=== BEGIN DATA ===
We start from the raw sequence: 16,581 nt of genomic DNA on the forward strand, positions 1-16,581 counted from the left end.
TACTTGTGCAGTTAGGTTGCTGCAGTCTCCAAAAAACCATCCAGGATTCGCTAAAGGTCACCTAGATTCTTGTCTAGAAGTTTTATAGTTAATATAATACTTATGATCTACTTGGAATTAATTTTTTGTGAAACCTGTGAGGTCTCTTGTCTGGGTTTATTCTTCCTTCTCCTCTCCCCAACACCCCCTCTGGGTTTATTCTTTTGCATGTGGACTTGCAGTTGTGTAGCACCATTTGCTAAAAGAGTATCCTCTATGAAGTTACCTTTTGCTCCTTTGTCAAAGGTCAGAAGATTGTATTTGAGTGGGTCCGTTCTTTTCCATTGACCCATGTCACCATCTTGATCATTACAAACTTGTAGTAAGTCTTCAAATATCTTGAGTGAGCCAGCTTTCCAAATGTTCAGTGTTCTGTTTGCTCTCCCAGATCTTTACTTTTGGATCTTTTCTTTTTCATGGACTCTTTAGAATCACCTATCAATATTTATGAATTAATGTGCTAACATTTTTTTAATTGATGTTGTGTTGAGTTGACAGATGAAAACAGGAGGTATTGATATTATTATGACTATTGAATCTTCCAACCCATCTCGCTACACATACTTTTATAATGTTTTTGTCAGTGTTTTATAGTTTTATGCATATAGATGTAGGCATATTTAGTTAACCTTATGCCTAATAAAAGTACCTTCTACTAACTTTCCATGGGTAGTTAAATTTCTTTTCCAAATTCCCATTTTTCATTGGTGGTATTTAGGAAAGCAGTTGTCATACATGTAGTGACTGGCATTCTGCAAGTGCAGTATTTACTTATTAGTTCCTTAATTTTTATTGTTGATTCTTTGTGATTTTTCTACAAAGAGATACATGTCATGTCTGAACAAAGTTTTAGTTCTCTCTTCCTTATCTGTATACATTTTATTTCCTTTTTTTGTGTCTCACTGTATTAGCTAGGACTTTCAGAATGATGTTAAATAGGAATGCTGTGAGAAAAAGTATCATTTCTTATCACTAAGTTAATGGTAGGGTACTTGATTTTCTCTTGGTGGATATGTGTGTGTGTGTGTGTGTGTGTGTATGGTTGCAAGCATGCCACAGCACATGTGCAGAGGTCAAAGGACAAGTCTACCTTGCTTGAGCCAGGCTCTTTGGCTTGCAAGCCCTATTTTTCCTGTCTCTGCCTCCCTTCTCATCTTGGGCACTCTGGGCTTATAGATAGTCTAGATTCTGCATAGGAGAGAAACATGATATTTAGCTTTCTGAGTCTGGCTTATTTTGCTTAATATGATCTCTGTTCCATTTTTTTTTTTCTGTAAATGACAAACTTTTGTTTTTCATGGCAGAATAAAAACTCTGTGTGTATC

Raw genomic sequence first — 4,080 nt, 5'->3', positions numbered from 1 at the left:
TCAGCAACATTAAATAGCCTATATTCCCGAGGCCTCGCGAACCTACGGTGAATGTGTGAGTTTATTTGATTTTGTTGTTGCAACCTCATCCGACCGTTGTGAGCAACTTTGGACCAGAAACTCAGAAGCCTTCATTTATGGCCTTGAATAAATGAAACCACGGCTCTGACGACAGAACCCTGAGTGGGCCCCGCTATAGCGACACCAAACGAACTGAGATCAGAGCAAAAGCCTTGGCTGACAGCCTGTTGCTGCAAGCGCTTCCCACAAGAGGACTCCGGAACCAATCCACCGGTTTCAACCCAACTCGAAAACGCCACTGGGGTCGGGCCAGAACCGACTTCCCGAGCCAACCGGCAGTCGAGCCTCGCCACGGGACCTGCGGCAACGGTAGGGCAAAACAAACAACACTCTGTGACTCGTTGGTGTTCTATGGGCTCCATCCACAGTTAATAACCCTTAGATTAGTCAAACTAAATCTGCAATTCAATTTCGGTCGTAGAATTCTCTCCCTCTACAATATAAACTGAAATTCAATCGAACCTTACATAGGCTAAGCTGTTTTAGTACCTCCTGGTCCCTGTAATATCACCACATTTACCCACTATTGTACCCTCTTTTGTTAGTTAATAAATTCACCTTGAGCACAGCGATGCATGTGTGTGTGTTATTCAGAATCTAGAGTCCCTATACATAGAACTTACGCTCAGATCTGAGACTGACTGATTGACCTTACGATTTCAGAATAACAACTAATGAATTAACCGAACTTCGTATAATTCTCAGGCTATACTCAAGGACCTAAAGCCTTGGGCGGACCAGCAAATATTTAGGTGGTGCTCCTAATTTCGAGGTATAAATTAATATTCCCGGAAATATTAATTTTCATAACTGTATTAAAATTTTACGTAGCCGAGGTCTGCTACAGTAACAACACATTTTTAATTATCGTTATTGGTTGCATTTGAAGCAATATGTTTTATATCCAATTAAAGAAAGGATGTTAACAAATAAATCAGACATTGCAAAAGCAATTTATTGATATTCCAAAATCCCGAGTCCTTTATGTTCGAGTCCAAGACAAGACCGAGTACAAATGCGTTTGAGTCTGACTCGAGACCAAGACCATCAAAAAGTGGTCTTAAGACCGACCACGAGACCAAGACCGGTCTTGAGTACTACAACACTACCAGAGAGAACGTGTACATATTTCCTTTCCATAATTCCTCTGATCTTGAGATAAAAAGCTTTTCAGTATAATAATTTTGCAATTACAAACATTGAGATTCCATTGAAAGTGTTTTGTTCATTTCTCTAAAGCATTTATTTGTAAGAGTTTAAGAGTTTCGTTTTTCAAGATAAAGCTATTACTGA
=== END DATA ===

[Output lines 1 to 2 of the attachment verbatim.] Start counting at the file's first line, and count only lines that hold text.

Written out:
We start from the raw sequence: 16,581 nt of genomic DNA on the forward strand, positions 1-16,581 counted from the left end.
TACTTGTGCAGTTAGGTTGCTGCAGTCTCCAAAAAACCATCCAGGATTCGCTAAAGGTCACCTAGATTCTTGTCTAGAAGTTTTATAGTTAATATAATACTTATGATCTACTTGGAATTAATTTTTTGTGAAACCTGTGAGGTCTCTTGTCTGGGTTTATTCTTCCTTCTCCTCTCCCCAACACCCCCTCTGGGTTTATTCTTTTGCATGTGGACTTGCAGTTGTGTAGCACCATTTGCTAAAAGAGTATCCTCTATGAAGTTACCTTTTGCTCCTTTGTCAAAGGTCAGAAGATTGTATTTGAGTGGGTCCGTTCTTTTCCATTGACCCATGTCACCATCTTGATCATTACAAACTTGTAGTAAGTCTTCAAATATCTTGAGTGAGCCAGCTTTCCAAATGTTCAGTGTTCTGTTTGCTCTCCCAGATCTTTACTTTTGGATCTTTTCTTTTTCATGGACTCTTTAGAATCACCTATCAATATTTATGAATTAATGTGCTAACATTTTTTTAATTGATGTTGTGTTGAGTTGACAGATGAAAACAGGAGGTATTGATATTATTATGACTATTGAATCTTCCAACCCATCTCGCTACACATACTTTTATAATGTTTTTGTCAGTGTTTTATAGTTTTATGCATATAGATGTAGGCATATTTAGTTAACCTTATGCCTAATAAAAGTACCTTCTACTAACTTTCCATGGGTAGTTAAATTTCTTTTCCAAATTCCCATTTTTCATTGGTGGTATTTAGGAAAGCAGTTGTCATACATGTAGTGACTGGCATTCTGCAAGTGCAGTATTTACTTATTAGTTCCTTAATTTTTATTGTTGATTCTTTGTGATTTTTCTACAAAGAGATACATGTCATGTCTGAACAAAGTTTTAGTTCTCTCTTCCTTATCTGTATACATTTTATTTCCTTTTTTTGTGTCTCACTGTATTAGCTAGGACTTTCAGAATGATGTTAAATAGGAATGCTGTGAGAAAAAGTATCATTTCTTATCACTAAGTTAATGGTAGGGTACTTGATTTTCTCTTGGTGGATATGTGTGTGTGTGTGTGTGTGTGTGTATGGTTGCAAGCATGCCACAGCACATGTGCAGAGGTCAAAGGACAAGTCTACCTTGCTTGAGCCAGGCTCTTTGGCTTGCAAGCCCTATTTTTCCTGTCTCTGCCTCCCTTCTCATCTTGGGCACTCTGGGCTTATAGATAGTCTAGATTCTGCATAGGAGAGAAACATGATATTTAGCTTTCTGAGTCTGGCTTATTTTGCTTAATATGATCTCTGTTCCATTTTTTTTTTTCTGTAAATGACAAACTTTTGTTTTTCATGGCAGAATAAAAACTCTGTGTGTATC